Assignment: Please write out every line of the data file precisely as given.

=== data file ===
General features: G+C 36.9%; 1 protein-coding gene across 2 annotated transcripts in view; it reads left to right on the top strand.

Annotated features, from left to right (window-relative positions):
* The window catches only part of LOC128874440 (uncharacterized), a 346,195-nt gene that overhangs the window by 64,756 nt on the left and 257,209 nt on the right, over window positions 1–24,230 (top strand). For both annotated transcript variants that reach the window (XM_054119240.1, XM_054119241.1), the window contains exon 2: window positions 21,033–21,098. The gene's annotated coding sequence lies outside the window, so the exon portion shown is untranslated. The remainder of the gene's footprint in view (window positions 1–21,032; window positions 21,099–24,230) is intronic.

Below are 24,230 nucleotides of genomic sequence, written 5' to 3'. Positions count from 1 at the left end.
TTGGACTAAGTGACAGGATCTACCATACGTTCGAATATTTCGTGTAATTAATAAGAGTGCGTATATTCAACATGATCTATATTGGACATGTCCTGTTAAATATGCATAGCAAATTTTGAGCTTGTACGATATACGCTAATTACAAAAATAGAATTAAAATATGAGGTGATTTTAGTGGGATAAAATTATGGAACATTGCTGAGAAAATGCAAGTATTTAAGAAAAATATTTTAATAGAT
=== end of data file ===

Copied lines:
General features: G+C 36.9%; 1 protein-coding gene across 2 annotated transcripts in view; it reads left to right on the top strand.

Annotated features, from left to right (window-relative positions):
* The window catches only part of LOC128874440 (uncharacterized), a 346,195-nt gene that overhangs the window by 64,756 nt on the left and 257,209 nt on the right, over window positions 1–24,230 (top strand). For both annotated transcript variants that reach the window (XM_054119240.1, XM_054119241.1), the window contains exon 2: window positions 21,033–21,098. The gene's annotated coding sequence lies outside the window, so the exon portion shown is untranslated. The remainder of the gene's footprint in view (window positions 1–21,032; window positions 21,099–24,230) is intronic.

Below are 24,230 nucleotides of genomic sequence, written 5' to 3'. Positions count from 1 at the left end.
TTGGACTAAGTGACAGGATCTACCATACGTTCGAATATTTCGTGTAATTAATAAGAGTGCGTATATTCAACATGATCTATATTGGACATGTCCTGTTAAATATGCATAGCAAATTTTGAGCTTGTACGATATACGCTAATTACAAAAATAGAATTAAAATATGAGGTGATTTTAGTGGGATAAAATTATGGAACATTGCTGAGAAAATGCAAGTATTTAAGAAAAATATTTTAATAGAT